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Preds Know What's at Stake as Game Six Nears

by Brooks Bratten / Nashville Predators

Peter Laviolette doesn’t have to tell his players what’s at stake.

The head coach of the Nashville Predators, as well as everyone in the locker room, is well aware they’re on the brink of elimination when they host the Anaheim Ducks in Game Six on Monday night. The Preds are down 3-2 in the best-of-seven series; one more loss for Nashville, and the season comes to an end.

But the Predators can’t go into tomorrow’s game thinking like that. Rather, they’ll be focusing on everything that’s made them successful to get them to this point.

“They’re not going to wake up and all of a sudden have no clue what’s going on or where they’re at in the series; they know exactly what’s going on,” Laviolette said after Sunday’s workouts at Centennial Sportsplex. “We have to focus on our game. I think that’s the most important thing, and it seems like when we focus on our game and our actions on the ice, how we play the game and how determined we are to play the game, we can find success.”

The Predators found that success early on in the series, taking the first two games in Anaheim, but since then, the club has fallen in three straight, including a 5-2 loss on Saturday night in Game Five. While the score looks bad, the Preds say there was a lot to like about that game. Now it comes down to taking one less penalty, getting a bounce here or there and putting themselves in a position to get a victory at Bridgestone Arena.

“We’ve put ourselves in a position where we have to win a game tomorrow night in our building,” Laviolette said. “Going back and watching the game last night and watching it again today with the coaches, there’s just so many good things that we did and the result didn’t come our way. A couple of odd things happened out there, so we’re going to look to try and be better than we were yesterday and move forward from there.”

“You try to take all the good things, and I thought the last game was a really strong game by us,” goaltender Pekka Rinne said. “I felt that we played one of the better games this series and just couldn’t get it done. They’ve been executing the last few games really well, and personally, I want to be better. I have no doubt in my mind - we played a really strong game, and if we play the same way I feel like we’re going to win.”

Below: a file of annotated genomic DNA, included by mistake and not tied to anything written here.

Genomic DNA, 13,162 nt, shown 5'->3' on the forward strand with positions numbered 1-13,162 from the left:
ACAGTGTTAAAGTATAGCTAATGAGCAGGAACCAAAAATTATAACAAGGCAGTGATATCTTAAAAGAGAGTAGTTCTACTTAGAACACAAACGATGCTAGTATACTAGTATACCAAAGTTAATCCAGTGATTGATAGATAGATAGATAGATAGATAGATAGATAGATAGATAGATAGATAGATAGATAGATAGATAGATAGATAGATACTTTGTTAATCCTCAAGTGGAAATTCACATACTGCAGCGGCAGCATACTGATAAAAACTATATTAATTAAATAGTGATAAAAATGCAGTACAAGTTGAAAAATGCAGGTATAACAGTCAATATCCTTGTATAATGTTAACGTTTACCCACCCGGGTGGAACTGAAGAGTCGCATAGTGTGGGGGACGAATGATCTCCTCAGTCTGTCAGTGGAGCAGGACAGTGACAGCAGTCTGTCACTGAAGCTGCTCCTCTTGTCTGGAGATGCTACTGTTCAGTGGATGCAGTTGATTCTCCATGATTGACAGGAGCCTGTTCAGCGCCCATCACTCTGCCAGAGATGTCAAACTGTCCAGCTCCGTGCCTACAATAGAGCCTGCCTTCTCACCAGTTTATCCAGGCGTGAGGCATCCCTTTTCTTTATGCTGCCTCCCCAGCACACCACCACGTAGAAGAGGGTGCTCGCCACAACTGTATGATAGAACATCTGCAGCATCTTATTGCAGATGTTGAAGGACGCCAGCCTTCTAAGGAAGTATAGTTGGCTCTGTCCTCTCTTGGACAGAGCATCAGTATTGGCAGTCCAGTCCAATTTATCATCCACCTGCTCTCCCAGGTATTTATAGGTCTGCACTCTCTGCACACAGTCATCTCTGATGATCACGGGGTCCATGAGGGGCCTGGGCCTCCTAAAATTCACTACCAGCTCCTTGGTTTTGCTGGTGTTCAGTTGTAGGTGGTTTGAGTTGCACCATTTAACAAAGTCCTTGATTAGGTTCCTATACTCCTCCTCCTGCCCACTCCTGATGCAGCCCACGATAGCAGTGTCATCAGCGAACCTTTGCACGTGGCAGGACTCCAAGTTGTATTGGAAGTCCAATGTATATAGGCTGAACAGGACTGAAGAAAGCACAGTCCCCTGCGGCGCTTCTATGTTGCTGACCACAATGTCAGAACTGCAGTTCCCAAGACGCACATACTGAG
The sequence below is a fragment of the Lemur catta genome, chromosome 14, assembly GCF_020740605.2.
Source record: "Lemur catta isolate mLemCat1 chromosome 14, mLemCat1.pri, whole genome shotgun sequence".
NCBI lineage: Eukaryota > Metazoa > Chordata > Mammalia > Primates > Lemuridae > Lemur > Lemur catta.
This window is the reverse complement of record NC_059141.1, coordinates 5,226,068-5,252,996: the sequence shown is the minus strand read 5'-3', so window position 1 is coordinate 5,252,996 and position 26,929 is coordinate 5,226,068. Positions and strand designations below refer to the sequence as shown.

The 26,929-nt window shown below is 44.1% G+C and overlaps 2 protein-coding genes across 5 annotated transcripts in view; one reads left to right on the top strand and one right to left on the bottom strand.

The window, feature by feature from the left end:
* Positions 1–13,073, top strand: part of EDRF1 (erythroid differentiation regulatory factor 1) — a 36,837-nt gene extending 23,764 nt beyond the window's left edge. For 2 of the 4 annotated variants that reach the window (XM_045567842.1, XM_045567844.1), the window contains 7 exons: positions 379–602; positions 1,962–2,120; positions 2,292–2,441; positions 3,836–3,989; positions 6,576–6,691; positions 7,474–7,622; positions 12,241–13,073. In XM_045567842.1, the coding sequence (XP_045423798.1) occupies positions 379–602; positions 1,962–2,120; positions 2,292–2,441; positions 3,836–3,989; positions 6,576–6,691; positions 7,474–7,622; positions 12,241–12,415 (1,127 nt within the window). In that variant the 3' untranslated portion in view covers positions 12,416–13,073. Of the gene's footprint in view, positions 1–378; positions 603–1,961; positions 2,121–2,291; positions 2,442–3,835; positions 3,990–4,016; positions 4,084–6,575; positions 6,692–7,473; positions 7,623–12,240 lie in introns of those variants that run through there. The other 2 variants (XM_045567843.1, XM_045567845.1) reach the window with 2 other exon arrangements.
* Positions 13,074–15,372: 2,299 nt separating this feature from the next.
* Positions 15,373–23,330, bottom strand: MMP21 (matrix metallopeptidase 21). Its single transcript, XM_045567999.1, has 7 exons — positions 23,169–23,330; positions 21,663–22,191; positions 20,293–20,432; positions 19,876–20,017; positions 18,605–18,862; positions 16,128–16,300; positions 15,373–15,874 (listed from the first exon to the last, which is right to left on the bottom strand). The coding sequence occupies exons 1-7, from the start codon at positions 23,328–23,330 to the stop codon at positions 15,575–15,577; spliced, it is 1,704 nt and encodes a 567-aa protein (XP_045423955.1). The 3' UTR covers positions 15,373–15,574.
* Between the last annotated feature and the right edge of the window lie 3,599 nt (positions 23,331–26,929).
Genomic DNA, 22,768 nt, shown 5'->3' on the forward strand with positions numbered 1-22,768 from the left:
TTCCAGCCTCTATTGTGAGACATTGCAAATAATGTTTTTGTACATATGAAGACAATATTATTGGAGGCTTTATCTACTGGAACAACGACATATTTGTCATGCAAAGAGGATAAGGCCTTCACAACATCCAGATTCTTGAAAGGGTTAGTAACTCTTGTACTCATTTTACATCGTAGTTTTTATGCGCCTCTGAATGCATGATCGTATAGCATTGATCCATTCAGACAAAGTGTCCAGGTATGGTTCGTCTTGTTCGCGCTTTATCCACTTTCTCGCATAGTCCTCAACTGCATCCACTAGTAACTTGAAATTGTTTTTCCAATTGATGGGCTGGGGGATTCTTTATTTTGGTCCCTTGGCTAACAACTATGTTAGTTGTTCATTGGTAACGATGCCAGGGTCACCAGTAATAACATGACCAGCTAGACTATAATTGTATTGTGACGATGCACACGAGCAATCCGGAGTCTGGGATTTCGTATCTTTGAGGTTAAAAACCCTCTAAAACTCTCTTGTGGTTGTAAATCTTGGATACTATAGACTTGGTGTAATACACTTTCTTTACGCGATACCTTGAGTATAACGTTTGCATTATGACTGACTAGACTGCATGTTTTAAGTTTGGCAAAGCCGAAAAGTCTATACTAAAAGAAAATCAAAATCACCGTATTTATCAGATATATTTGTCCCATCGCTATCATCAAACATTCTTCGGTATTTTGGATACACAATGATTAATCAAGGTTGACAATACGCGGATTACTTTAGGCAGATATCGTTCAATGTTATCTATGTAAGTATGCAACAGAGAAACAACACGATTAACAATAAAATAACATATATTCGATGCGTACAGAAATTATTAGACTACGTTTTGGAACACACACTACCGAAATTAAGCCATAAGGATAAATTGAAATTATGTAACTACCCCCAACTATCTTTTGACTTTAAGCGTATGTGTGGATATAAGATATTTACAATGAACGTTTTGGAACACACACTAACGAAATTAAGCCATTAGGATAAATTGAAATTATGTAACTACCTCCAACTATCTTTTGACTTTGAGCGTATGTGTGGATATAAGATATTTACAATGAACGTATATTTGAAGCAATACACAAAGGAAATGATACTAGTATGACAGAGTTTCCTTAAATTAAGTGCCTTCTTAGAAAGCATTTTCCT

Nashville liked their five-on-five play in Game Five, as well as their net-front presence to pressure goaltender Frederik Andersen, who has won three in a row for the Ducks since taking over for John Gibson. The Predators belief is that if they continue to do many of the things they did in Games Four and Five, while limiting mistakes, they’ll come out on the right side of the ledger.

No one has to tell the Preds what the ramifications are if they fall to the Ducks tomorrow. But until then, someone has to win four games. And that hasn’t happened yet.

“Everybody knows that it’s do or die, and it's one game and we have to win; that’s the bottom line,” Rinne said. “But it’s not going to get better if you start worrying about that. You know the facts and the fact that if we lose, that’s it for the season, so you have the mindset that you know how important it is. But at the same time, you try to just focus on bringing the best you can bring.”

“There’s a big belief that if we go out and play that way and play determined hockey that we can beat anybody in the League,” Laviolette said. “It comes down to not saying it to a camera or saying it in an interview, but actually going out on the ice and playing that determined brand of hockey that can get us one win.”


Forward Craig Smith, who remains day-to-day with a lower-body injury, skated on Sunday afternoon at Centennial Sportsplex.

Limited tickets for Game Six at Bridgestone Arena are available for purchase here. In addition, 100 $15 tickets will be made available through the Smashville App on Monday morning at 10 a.m. (CT).

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